Sunday, June 17, 2018

IPs Cares for the Environment the SCoPSA Way

“Nature is our way of life. This is our ancestral home.”

This is how Datu Bawang, tribal chieftain of Higaonon tribe regard their tribal community in a mountainous area of Brgy. Lawan-Lawan, Las Nieves, Agusan del Norte.

“Aside from picking wild fruits, our primary means of livelihood is farming,” says Datu Bawang or Eddie Ampiyawan on his real name.

Datu Bawang, chairperson of the Lekda Higaonon Farmers Producers Cooperative (LeHFaPCo) with 30 members said that their practice in farming was to clear a piece of land in hilly areas, plant corn, harvest then leave the area and look for another area to cultivate crops.

In the process, hilly areas left barren and in danger of a landslide. But their traditional way of farming had ended after embracing a project of the Department of Agriculture that somehow changed their outlook towards the environment.

Dubbed as Sustainable Corn Production for Sustainable Agriculture (SCoPSA), a project introduced to the community in 2017 through the Bureau of Soils and Water Management (BSWM).

Prior to the implementation of SCoPSA in a particular site, it should pass the criteria such as accessible and connected to nearest farm-to-market roads; visible to other farmer as a show window of soil and water conservation technologies in the locality; free from any land tenure problems; among others.

After which, soil conservation development plan will be mapped out and corresponding technical training will be conducted for the involved stakeholders including the farmer –cooperator in preparation for the actual establishment of the farm.

The project aims to enhance productivity level of corn farmers through the promotion of a sustainable land use management that will enhance agricultural livelihood and restore ecological balance in sloping areas of the country cultivated with corn.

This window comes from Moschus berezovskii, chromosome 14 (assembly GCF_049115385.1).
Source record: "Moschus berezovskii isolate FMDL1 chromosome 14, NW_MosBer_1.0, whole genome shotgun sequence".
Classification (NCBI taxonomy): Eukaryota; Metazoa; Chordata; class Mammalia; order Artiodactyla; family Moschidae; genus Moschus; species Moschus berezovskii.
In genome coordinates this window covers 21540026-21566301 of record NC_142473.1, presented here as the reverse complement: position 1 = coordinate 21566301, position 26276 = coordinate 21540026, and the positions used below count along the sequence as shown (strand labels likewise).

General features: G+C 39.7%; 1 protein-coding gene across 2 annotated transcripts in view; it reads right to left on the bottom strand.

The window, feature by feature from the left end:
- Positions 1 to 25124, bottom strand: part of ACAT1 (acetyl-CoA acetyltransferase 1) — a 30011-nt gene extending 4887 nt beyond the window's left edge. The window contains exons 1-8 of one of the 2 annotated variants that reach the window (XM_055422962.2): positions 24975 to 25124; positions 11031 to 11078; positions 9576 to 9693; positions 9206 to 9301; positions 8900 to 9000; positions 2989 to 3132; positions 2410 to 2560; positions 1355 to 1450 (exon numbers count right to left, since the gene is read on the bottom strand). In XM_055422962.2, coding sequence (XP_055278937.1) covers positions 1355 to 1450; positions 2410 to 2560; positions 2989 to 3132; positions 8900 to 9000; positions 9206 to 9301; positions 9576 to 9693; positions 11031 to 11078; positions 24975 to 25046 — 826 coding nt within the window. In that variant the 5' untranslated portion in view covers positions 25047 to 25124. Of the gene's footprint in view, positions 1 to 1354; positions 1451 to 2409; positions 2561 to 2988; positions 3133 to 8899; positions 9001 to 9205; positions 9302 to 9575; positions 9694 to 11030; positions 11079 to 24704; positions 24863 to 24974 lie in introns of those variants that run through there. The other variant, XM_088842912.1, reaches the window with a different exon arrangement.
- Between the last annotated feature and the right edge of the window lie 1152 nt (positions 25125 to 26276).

Technologies  demonstrated  in  the  farm is focused  on  soil  erosion  control  and  gully stabilization coupled with soil fertility improvement, such as contouring, buffer cropping system, crop rotation, among others.

“Never in our imagination could those abandoned hilly areas still be utilized again as a source of our livelihood. Nowadays, no need for us to leave and look for new a area to be cultivated,” Datu Bawang said.

“SCoPSA teaches us the value of a piece of land, which could sustainably, provides us food and means of our livelihood,” he added.
Appreciating the benefits of the program, 3 hectares had been initially developed in SCoPSA way, and currently, it has increased to 15 hectares.

Through the Bayanihan spirit among coop members, the area had been planted with corn, banana, coffee, mangosten, durian, and pineapple, wherein the planting materials had been given from the Department of Agriculture with support from the provincial government of Agusan del Norte.

“We already harvested 40 sacks of corn, so it helps us for our food,” Datu Bawang said.